The reality is that if I have ever had any extended communication with you, I likely have all of your contact information in my contact database, but why make me go look for. If I have two people I need to call back and one person left me their number (either in voicemail or email) and the other did not, guess who I am calling first.

As Gaertner-Johnston explains:

Here’s the moral of the story: If you want work, share your contact information. Put it on everything. Include it on every message.

Sage advice that I urge everyone to follow.

You can find me contact info here, here, or here, or by sending a text to 50500 with the message BryanSims.

Creating a New Google Docs Document from GMail

Google recently added a new feature to Gmail that allows you to create a new document in Google Docs with one click. As the GMail Blog explains:

No more copying and pasting the text from your email — just open the message you wish to convert, click the “Create a document” link on the right side of the page, and voila, you have a brand new document which you can then modify and share!

This feature is not turned on automatically. To turn it on, simply open your Gmail account, click on Settings, then click on Labs. Near the bottom is Create a Document. Click enable and then save the settings. While there, feel free to poke around the other options available and try them out if any catch your attention.

Hat tip to Reid Trautz for first pointing this out.

Backing Up Your Gmail Account

I along with many other people I know have a Gmail account. I don’t use mine for business, however, I know that some people do.

If you are using your Gmail account for anything that is at all important, you need to check out Gmail Backup. Gmail backup is a nifty utility that allows you to backup your Gmail account. thus preventing you from losing any of your important emails. Google is good, but it is not infallible. Given the email outages that have happened with the Gmail service, it is not inconceivable that you could lose some of your emails at times.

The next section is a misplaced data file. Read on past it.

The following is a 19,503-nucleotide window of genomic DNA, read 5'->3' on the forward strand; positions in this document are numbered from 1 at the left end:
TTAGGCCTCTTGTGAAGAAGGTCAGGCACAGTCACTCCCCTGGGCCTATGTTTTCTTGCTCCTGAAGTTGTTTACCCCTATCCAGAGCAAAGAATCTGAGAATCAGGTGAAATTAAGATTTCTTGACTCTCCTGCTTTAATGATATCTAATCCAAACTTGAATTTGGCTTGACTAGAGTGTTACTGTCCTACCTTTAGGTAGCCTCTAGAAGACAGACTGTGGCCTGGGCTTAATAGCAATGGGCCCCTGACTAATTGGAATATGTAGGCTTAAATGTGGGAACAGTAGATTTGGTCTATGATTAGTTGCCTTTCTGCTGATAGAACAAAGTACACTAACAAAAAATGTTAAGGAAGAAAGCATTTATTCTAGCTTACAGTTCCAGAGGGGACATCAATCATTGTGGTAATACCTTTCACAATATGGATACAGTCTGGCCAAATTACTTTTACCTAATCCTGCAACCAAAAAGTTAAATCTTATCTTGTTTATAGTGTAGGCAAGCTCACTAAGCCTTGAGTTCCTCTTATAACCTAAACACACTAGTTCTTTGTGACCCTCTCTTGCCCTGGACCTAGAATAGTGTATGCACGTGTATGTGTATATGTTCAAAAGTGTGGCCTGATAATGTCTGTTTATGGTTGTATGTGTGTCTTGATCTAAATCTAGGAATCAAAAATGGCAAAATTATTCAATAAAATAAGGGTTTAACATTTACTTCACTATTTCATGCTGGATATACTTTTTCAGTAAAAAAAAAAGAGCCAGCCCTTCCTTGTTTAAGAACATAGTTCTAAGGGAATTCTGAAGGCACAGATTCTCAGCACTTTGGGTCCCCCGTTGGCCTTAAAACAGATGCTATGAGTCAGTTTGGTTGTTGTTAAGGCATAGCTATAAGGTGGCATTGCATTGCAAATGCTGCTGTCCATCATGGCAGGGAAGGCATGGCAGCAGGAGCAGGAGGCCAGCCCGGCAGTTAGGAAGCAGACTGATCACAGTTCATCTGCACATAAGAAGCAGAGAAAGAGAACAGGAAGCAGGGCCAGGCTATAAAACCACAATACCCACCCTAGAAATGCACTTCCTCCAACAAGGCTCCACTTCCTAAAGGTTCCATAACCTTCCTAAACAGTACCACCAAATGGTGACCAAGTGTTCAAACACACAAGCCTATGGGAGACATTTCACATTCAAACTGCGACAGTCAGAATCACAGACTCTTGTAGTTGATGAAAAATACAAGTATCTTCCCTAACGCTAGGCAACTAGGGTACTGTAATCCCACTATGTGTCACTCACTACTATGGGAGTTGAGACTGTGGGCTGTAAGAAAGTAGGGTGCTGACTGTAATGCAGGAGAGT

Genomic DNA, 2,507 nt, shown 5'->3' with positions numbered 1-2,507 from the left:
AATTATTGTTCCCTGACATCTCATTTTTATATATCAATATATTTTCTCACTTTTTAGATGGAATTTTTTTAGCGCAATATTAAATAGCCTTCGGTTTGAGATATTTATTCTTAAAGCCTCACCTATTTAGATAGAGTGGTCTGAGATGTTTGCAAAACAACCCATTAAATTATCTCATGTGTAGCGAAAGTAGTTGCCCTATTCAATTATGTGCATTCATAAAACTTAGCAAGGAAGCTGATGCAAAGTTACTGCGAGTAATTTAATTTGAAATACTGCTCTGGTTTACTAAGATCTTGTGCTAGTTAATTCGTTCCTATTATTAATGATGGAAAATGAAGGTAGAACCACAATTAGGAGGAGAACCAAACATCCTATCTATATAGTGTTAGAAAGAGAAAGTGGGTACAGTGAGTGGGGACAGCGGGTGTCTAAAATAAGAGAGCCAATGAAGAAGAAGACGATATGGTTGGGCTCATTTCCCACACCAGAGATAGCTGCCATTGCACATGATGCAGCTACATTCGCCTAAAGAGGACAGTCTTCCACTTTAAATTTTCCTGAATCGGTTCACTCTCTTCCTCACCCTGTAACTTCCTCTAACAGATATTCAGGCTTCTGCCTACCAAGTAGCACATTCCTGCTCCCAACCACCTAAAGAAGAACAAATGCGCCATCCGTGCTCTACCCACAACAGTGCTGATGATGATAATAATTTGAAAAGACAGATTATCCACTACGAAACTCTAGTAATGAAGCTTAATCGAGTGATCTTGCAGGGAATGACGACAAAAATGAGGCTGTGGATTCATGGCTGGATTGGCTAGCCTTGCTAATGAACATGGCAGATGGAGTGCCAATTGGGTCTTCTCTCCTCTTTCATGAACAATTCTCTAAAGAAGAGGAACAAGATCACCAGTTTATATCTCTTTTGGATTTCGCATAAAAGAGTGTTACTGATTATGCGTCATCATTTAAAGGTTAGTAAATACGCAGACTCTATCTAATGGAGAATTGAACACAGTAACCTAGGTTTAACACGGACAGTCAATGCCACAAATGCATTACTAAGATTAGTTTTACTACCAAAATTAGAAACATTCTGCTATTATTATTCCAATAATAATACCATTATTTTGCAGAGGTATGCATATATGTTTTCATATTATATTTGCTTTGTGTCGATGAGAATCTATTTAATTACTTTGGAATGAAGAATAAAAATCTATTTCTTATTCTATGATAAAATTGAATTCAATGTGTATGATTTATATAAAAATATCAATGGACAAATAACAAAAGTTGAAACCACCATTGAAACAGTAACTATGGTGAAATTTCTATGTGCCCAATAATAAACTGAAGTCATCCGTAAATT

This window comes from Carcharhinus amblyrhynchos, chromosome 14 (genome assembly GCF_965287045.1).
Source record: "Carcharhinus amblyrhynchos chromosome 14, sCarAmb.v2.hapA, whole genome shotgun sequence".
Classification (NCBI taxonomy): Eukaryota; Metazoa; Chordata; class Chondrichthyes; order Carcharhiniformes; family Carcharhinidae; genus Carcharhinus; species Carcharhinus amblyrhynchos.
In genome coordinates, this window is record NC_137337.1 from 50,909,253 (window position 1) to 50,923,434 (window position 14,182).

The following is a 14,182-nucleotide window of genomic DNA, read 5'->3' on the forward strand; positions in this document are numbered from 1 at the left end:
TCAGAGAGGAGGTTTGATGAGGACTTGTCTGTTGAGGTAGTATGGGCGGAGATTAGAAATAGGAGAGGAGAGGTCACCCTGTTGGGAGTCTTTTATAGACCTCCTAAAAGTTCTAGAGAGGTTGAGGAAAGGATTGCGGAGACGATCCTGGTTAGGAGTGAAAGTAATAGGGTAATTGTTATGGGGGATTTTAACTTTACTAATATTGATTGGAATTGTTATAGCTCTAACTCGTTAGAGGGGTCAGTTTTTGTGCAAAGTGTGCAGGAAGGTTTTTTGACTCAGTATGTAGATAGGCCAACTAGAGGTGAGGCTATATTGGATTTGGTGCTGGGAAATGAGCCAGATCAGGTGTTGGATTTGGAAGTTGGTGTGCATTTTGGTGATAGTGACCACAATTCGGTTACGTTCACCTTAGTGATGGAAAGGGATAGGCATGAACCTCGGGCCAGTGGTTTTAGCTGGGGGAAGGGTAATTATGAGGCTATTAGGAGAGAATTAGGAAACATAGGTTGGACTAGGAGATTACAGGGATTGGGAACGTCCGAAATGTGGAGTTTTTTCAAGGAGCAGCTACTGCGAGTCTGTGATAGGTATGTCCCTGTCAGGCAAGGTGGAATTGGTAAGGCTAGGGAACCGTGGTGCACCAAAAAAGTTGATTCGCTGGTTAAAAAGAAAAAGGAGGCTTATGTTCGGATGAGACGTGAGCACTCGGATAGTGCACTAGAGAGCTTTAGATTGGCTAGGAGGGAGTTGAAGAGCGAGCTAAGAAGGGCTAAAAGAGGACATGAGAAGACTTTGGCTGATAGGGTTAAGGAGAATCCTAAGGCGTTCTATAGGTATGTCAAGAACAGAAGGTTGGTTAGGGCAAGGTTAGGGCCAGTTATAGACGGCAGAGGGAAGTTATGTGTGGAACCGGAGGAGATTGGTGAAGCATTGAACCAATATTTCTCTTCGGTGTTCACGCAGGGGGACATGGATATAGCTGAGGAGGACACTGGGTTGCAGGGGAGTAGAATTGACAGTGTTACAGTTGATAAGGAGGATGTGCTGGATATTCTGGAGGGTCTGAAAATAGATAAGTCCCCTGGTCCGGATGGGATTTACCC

If you use Gmail for anything important at all, I suggest you check out Gmail Backup.

Hat tip to Inter Alia for pointing this out.

WebMail Notifier: Another Great Firefox Add-on

FirefoxAs I have said before, one of the reasons that I love Firefox is that it allows you to install add-ons to make the browser work the way that you want it to work. The newest extension that I have fallen in love with is WebMail Notifier.

WebMail Notifier checks your webmail accounts (including GMail, Yahoo, Hotmail, and others) and lets you know when you have new mail and how many messages you have. For my work email, I use Outlook. However, I have a variety of other email accounts that are aggregated into my GMail account. Before installing this add-on, I often forgot to check my GMail account. Since installing the add-on, however, I have remembered to check the account on a daily basis.

The add-on simply puts a small envelope on your bottom status bar. When you have mail, the envelope lights up. It’s very unobtrusive, yet effective.

If you have a webmail account, I recommend WebMail Notifier.

Let Mail Goggles Save You

One of the things I love about Google is that they aren’t afraid to try something. They almost always have some cool new feature coming out of their labs. One of the latest is Mail Goggles. Named after Beer Goggles, Mail Goggles is a feature in GMail that requires you to perform a series of simple math problems before sending an email.

In the default setting, the feature is enabled only on Friday and Saturday nights between the hours of 10 pm and 4 am. The idea is that you may not be in the best frame of mind if you are sending emails at that time of night. On the other hand, Google figures that if you have the thinking skills to solve a few math problems, you can probably decide for yourself whether to send the email.

You can activate Mail Goggles from selecting Setting > Labs from you Gmail screen. Best of all, there are a bunch of additional lab feature that you can choose from in that same tab. Take a stroll through these features and see which you would like to enable in your Gmail account.